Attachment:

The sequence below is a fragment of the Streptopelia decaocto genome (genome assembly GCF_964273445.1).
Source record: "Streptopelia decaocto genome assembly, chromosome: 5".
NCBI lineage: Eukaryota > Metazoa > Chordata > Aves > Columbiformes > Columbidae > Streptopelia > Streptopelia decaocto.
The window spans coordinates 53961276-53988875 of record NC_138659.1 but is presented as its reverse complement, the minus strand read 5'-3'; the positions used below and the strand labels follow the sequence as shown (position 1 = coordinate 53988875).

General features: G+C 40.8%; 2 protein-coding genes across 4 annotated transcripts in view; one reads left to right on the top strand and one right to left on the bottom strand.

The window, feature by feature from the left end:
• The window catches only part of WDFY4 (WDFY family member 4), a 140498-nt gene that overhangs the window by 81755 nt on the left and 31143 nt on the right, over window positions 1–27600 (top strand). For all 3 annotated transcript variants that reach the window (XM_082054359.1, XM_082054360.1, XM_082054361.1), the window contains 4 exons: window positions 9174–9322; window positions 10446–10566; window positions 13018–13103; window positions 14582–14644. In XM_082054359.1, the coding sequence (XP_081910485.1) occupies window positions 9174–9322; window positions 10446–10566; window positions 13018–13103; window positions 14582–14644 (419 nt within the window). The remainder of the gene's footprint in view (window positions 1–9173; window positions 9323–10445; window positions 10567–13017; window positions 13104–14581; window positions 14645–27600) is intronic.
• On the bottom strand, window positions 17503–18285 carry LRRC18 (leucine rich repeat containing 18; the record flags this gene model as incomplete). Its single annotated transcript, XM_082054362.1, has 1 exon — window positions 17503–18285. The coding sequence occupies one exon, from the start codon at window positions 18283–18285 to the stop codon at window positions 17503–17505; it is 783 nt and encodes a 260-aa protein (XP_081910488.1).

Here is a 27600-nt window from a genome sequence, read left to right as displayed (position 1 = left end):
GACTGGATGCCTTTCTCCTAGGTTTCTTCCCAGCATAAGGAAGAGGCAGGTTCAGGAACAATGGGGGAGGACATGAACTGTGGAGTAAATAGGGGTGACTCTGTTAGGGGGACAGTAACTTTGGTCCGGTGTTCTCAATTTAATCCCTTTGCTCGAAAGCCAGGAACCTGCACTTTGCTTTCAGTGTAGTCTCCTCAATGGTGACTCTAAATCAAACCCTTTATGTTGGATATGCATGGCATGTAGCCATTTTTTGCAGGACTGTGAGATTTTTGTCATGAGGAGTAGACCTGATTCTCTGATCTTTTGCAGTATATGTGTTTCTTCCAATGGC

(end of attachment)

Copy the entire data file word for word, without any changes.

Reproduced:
The sequence below is a fragment of the Streptopelia decaocto genome (genome assembly GCF_964273445.1).
Source record: "Streptopelia decaocto genome assembly, chromosome: 5".
NCBI lineage: Eukaryota > Metazoa > Chordata > Aves > Columbiformes > Columbidae > Streptopelia > Streptopelia decaocto.
The window spans coordinates 53961276-53988875 of record NC_138659.1 but is presented as its reverse complement, the minus strand read 5'-3'; the positions used below and the strand labels follow the sequence as shown (position 1 = coordinate 53988875).

General features: G+C 40.8%; 2 protein-coding genes across 4 annotated transcripts in view; one reads left to right on the top strand and one right to left on the bottom strand.

The window, feature by feature from the left end:
• The window catches only part of WDFY4 (WDFY family member 4), a 140498-nt gene that overhangs the window by 81755 nt on the left and 31143 nt on the right, over window positions 1–27600 (top strand). For all 3 annotated transcript variants that reach the window (XM_082054359.1, XM_082054360.1, XM_082054361.1), the window contains 4 exons: window positions 9174–9322; window positions 10446–10566; window positions 13018–13103; window positions 14582–14644. In XM_082054359.1, the coding sequence (XP_081910485.1) occupies window positions 9174–9322; window positions 10446–10566; window positions 13018–13103; window positions 14582–14644 (419 nt within the window). The remainder of the gene's footprint in view (window positions 1–9173; window positions 9323–10445; window positions 10567–13017; window positions 13104–14581; window positions 14645–27600) is intronic.
• On the bottom strand, window positions 17503–18285 carry LRRC18 (leucine rich repeat containing 18; the record flags this gene model as incomplete). Its single annotated transcript, XM_082054362.1, has 1 exon — window positions 17503–18285. The coding sequence occupies one exon, from the start codon at window positions 18283–18285 to the stop codon at window positions 17503–17505; it is 783 nt and encodes a 260-aa protein (XP_081910488.1).

Here is a 27600-nt window from a genome sequence, read left to right as displayed (position 1 = left end):
GACTGGATGCCTTTCTCCTAGGTTTCTTCCCAGCATAAGGAAGAGGCAGGTTCAGGAACAATGGGGGAGGACATGAACTGTGGAGTAAATAGGGGTGACTCTGTTAGGGGGACAGTAACTTTGGTCCGGTGTTCTCAATTTAATCCCTTTGCTCGAAAGCCAGGAACCTGCACTTTGCTTTCAGTGTAGTCTCCTCAATGGTGACTCTAAATCAAACCCTTTATGTTGGATATGCATGGCATGTAGCCATTTTTTGCAGGACTGTGAGATTTTTGTCATGAGGAGTAGACCTGATTCTCTGATCTTTTGCAGTATATGTGTTTCTTCCAATGGC